Market savvy investors must check the offerings of the AMC and the history of various mutual fund schemes' performance managed by the AMC during both bull and bear runs to get an idea of performance across market cycles.
Investors should consider the following points before choosing an AMC:
- The reputation of the AMC:
An AMC does not earn its status in a day; it takes years to do so. For example, an AMC makes a good reputation after performing consistently over 5 - 10 years and beating the benchmark.
- Check the reviews:
Check the fund house reviews by talking to investors from the fund houses they have invested in or doing self-research. It includes checking past performance, various offerings, management changes, and any grievances/ legal issues against the AMC.
- Fund manager's credentials:
Checking the fund manager's track record and investment style is a must. The fund manager's investment style and skill dictate the mutual fund scheme's performance.
Investors should never invest in a mutual fund if they are not comfortable with the fund manager's investment style. Moreover, mutual funds display the investment style box to help gauge the fund manager's investment style.
The Biggest Asset managers in the world
The following is a list of the top 10 asset managers in the world (as of 2022), ranked by total assets under management:
|Rank||Firm/company||Country||AUM (billion USD)|
|2||Charles Schwab||United States||8,140|
|3||Vanguard Group||United States||8,100|
|5||Fidelity Investments||United States||4,283|
|6||State Street Global Advisors||United States||4,020|
|7||Morgan Stanley||United States||3,230|
|8||JPMorgan Chase||United States||2,960|
|10||Capital Group||United States||2,700|
The Asset Under Management of these asset management firms is so huge that if compared with the GDP of countries in the world, BlackRock would be the third-largest country, followed by Charles Schwab and Vanguard Group as the fourth and fifth largest, respectively.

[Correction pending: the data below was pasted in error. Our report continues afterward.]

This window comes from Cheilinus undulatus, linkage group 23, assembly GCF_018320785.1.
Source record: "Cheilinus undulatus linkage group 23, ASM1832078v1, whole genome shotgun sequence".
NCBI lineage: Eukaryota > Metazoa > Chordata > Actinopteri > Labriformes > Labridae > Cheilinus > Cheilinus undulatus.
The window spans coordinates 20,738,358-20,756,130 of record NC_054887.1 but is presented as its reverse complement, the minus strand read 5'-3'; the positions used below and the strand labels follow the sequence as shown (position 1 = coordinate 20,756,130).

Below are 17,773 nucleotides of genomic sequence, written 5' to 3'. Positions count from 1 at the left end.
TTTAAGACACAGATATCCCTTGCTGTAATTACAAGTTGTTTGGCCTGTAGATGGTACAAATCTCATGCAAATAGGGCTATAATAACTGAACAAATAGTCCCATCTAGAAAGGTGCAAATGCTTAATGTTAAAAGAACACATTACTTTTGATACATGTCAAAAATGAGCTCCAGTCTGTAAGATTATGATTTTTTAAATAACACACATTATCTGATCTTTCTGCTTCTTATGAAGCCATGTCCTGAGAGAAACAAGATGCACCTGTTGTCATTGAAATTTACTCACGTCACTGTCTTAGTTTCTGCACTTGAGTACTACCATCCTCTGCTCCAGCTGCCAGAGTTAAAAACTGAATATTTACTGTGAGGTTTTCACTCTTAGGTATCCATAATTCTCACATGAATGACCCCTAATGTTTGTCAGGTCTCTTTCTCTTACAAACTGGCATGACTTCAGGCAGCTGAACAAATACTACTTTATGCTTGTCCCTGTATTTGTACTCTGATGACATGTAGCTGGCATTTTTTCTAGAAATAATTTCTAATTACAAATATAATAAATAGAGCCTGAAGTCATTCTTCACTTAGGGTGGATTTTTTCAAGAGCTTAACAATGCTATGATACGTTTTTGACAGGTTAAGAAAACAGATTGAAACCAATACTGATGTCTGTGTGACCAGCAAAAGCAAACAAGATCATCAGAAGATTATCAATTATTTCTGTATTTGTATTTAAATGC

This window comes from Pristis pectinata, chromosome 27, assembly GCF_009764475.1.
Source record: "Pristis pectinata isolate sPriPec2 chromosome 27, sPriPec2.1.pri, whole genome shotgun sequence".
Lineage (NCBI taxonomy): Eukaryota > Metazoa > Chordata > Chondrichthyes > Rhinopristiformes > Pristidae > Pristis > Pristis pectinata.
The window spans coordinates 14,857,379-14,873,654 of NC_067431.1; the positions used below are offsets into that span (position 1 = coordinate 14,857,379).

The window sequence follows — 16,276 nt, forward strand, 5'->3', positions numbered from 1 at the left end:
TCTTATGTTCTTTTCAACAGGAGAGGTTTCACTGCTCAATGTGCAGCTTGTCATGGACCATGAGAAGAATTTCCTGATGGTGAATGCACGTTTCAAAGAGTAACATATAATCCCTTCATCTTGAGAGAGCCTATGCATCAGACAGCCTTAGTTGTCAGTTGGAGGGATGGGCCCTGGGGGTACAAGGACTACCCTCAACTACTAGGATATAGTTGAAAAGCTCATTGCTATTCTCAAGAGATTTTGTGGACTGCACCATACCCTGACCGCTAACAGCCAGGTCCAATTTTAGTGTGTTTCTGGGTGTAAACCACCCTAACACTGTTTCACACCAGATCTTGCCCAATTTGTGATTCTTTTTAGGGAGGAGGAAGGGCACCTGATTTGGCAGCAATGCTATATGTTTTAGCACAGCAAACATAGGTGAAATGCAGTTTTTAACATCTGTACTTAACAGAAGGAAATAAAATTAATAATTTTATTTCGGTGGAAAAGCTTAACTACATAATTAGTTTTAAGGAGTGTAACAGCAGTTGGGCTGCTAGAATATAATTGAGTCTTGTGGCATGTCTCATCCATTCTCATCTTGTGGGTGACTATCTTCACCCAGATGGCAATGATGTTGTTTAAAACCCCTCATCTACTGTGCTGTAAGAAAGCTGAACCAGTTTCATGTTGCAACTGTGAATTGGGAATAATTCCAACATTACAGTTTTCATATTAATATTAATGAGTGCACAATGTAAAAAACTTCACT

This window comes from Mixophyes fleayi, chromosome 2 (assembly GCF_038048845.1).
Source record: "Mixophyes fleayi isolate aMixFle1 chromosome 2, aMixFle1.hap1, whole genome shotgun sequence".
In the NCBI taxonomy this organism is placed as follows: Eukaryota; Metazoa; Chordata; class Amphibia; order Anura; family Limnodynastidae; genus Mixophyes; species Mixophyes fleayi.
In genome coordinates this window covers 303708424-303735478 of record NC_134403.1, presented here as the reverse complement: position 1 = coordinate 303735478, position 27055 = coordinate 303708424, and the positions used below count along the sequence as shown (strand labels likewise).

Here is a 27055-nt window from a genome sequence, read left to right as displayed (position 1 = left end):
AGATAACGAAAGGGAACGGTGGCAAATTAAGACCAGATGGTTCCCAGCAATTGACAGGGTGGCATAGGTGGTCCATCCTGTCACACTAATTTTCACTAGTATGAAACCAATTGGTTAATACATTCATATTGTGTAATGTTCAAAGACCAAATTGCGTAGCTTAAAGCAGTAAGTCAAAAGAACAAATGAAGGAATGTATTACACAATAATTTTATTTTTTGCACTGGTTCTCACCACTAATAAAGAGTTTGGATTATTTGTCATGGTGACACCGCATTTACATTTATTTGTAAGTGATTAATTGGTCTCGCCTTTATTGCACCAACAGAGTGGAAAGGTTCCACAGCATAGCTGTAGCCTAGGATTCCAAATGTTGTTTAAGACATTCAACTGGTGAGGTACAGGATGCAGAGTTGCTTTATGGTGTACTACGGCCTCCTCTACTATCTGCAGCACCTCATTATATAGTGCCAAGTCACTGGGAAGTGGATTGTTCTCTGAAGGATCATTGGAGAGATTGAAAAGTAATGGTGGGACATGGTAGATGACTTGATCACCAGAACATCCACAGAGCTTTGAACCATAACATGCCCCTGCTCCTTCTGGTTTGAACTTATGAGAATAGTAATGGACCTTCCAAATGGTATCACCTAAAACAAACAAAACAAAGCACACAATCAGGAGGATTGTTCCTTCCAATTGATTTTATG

In most cases, AMCs charge a fee as a percentage of the client'. This fee is a defined annual percentage calculated and paid monthly.
For example, if an AMC charges a 2% annual fee, it would charge $20,000 in yearly payments to manage a portfolio worth $1 million. However, since portfolio values fluctuate daily and monthly, the management fee calculated and paid monthly will also fluctuate monthly.
Continuing with the above example, if the $1 million portfolio increases to $1.2 million next year, the AMC will make an additional $2,000 in management fees.
Conversely, if the $1 million portfolio declines to $0.8 million due to a market correction, AMC's fee would be reduced by $2,000.
Therefore, charging fees as a percentage of AUM helps to align the AMC's interests with that of the client; if the AMC's investors prosper, so does the AMC, but if the investors' portfolios make losses, the AMC's revenues will decline as well.
In addition, some AMCs, such as hedge funds, charge performance fees for generating returns above a set level orlike the "two and twenty" fee model is standard in the .
Asset Management Companies (AMCs) vs. Brokerage Houses
AMCs and brokerage houses overlap in many ways. For example, along with analyzing and, many brokers manage and advise client portfolios through a particular "private investment" or "wealth management" division.
Their brokers can also act as advisors to clients, recommending products, discussing financial goals, and assisting clients in other ways.